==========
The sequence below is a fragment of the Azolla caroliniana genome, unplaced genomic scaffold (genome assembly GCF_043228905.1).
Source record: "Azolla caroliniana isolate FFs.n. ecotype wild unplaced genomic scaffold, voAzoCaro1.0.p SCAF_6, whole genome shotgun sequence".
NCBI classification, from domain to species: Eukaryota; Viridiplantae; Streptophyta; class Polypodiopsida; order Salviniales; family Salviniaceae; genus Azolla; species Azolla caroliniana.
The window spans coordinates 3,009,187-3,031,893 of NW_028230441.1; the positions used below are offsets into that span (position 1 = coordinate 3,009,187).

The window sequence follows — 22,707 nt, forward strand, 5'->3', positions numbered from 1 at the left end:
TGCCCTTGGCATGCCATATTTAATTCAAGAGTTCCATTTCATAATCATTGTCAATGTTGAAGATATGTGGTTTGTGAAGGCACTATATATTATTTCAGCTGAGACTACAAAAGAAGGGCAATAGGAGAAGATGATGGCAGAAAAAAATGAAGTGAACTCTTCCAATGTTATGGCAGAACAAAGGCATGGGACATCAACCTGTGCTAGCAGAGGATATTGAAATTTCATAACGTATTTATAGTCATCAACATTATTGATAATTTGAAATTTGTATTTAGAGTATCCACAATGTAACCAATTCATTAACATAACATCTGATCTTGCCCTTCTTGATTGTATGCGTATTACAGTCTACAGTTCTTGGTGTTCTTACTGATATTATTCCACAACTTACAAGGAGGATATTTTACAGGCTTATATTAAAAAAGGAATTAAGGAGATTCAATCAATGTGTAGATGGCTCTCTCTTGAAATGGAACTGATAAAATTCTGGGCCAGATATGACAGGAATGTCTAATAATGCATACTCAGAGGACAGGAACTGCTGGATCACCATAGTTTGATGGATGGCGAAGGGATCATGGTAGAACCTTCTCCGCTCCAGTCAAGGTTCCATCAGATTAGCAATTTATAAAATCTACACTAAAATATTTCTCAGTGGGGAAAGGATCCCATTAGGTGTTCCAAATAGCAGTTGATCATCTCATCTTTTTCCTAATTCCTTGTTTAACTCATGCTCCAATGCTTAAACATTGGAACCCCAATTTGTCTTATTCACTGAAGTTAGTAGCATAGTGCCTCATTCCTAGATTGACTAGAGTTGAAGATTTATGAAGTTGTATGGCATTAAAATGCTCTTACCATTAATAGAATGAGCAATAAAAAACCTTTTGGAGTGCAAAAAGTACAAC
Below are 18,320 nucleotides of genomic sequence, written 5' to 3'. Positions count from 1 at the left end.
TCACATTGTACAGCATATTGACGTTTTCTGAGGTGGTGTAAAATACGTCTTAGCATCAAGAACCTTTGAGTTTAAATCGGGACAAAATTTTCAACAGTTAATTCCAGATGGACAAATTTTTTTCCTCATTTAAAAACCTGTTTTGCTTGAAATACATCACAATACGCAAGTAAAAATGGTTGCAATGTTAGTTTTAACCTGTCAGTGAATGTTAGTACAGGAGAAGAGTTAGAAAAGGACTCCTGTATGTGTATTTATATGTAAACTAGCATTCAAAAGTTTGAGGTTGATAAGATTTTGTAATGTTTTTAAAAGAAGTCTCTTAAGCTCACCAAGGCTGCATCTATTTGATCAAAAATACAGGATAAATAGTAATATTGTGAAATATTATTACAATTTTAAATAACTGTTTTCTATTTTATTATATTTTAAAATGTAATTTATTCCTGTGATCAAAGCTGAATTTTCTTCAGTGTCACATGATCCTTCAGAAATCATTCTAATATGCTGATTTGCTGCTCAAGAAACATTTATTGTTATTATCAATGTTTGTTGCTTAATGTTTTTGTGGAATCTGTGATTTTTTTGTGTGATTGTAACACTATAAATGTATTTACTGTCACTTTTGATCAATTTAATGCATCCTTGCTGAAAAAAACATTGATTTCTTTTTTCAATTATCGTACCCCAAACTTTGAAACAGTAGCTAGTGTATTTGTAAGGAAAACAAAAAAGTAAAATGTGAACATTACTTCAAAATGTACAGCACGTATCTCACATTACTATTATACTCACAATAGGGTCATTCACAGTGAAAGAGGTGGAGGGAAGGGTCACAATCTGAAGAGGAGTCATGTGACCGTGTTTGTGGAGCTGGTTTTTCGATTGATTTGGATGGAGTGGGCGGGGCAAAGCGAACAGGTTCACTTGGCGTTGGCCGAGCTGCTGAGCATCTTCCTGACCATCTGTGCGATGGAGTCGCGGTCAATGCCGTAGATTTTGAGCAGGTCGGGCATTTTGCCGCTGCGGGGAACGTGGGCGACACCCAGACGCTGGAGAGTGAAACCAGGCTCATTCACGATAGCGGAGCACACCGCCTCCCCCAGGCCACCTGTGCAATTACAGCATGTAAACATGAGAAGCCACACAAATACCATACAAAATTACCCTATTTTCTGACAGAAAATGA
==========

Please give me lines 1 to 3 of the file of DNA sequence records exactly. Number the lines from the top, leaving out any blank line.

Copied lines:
The sequence below is a fragment of the Azolla caroliniana genome, unplaced genomic scaffold (genome assembly GCF_043228905.1).
Source record: "Azolla caroliniana isolate FFs.n. ecotype wild unplaced genomic scaffold, voAzoCaro1.0.p SCAF_6, whole genome shotgun sequence".
NCBI classification, from domain to species: Eukaryota; Viridiplantae; Streptophyta; class Polypodiopsida; order Salviniales; family Salviniaceae; genus Azolla; species Azolla caroliniana.